A new strain of the Koler Android ransomware is threatening the mobile industry, the new variant spreads itself via SMSs and holds the victim’s device phone hostage until a ransom is paid.
The Koler ransomware were detected by experts at Kaspersky Lab in July, the researchers issued a report on the malware explaining that it was targeting targeting both Android devices and desktop browsers.
The first variant of the Koler Android ransomware was observed in May when the Trojan was spread through certain pornographic websites under the guise of legitimate apps.
Implementing a classic extortion scheme locks the victim’s device display and then requests money from victims. The malware displays fake notifications from law enforcement agencies that accuse victims of viewing and storing child pornography.
Security experts from mobile security firm AdaptiveMobile have discovered a new variant of the mobile malware Worm.Koler that allows the malicious code to spread via SMS, sending shortened bit.ly URL.
The security firm has already observed thousands of messages from hundreds of infected phones, mainly located in the US.
“the Android malware Koler, which now spreads by text message and holds infected users’ phones hostage until a “ransom” is paid. AdaptiveMobile detected the emergence of the worm on October 19th, and has blocked thousands of messages from hundreds of infected phones. The attack is occurring worldwide, but the majority of the infected phones are in the United States.” states the blog post published by the company.
The attack scenario is very interesting, the Koler worm sends an SMS message with a bitly link stating that an account with the user’s photos has been created. To spread itself, the koler worm first sends an SMS message to all contacts in the mobile’s address book with a text stating:
“Someone made a profile named -[the contact’s name]- and he uploaded some of your photos! is that you?” followed by a Bitly link.
The victim is re-directed to a DropBox folder containing a “PhotoViewer” app trojanized with the malware. Once installed, the maclious app locks the victim’s devices requesting the payment of a fee to unlock it.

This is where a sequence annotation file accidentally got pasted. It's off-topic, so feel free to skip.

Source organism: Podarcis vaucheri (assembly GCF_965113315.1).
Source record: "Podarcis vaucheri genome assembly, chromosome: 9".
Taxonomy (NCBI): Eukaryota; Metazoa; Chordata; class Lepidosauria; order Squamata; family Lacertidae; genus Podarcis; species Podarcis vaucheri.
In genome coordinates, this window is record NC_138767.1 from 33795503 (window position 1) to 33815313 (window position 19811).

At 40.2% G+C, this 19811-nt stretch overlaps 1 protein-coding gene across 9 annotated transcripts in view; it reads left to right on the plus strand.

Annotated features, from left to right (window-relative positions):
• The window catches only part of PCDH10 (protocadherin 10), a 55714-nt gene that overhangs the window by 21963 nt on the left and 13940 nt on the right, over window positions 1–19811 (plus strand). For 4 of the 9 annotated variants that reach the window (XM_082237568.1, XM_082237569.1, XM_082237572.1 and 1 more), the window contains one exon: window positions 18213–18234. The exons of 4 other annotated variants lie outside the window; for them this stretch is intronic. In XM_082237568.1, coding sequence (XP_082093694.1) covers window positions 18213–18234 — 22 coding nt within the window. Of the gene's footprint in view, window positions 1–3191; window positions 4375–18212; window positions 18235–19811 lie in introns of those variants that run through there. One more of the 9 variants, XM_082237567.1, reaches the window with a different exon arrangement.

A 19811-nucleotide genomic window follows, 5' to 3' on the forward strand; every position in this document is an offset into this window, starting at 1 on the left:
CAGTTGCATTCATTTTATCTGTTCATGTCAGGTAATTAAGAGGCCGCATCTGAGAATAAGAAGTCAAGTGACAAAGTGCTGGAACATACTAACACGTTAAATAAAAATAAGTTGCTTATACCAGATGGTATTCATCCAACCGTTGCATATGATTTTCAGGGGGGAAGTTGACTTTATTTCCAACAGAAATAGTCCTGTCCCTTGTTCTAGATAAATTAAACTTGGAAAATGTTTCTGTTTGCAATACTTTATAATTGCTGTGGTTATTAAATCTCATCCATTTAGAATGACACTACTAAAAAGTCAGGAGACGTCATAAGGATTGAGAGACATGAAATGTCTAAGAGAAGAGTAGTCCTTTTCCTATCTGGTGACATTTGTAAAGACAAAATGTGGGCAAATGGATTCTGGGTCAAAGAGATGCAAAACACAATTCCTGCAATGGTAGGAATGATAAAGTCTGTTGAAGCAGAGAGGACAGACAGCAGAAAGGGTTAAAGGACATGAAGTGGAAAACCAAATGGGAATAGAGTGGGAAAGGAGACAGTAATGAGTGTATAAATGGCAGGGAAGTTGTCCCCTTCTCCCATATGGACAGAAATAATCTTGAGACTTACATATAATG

“Once installed, the malware blocks the user’s screen with a fake FBI page, which says the device has been locked due to pornographic or other inappropriate content. The user can “wave the accusations” by paying a fine using a Money Pak Voucher. This a new approach for Koler, which used to hide on pornography sites, and is now using SMS and the wording of a well-known Facebook scam to entice users to install it. ” states the post “The device appears to be completely locked down with the screen on the phone blocked, so the user won’t be able to close the window, or deactivate the malware through the app manager,” reads the blog post. “The victim is forced to buy a voucher as instructed on the blocking page, and send the voucher code to a malware author.”
The experts noticed that the code of Worm.Koler is internationalized, it is able to display localized messages to victims.
As usual I strongly suggest to infected users to not pay any ransom because there is no guarantee to free the mobile from the threat. Another risky behaviour for mobile users is the enable the “Unknown Sources” option in Android device security settings menu. Enabling the option users can install applications from unknown sources, a behaviour that could allow malicous code download from unofficial stores to infect the device.
Koler does not encrypt users’s files, for this reason it is easy for users to eliminate it from infected devices. Below the instructions to remove the malware:
Security Affairs – (Koler, ransomware)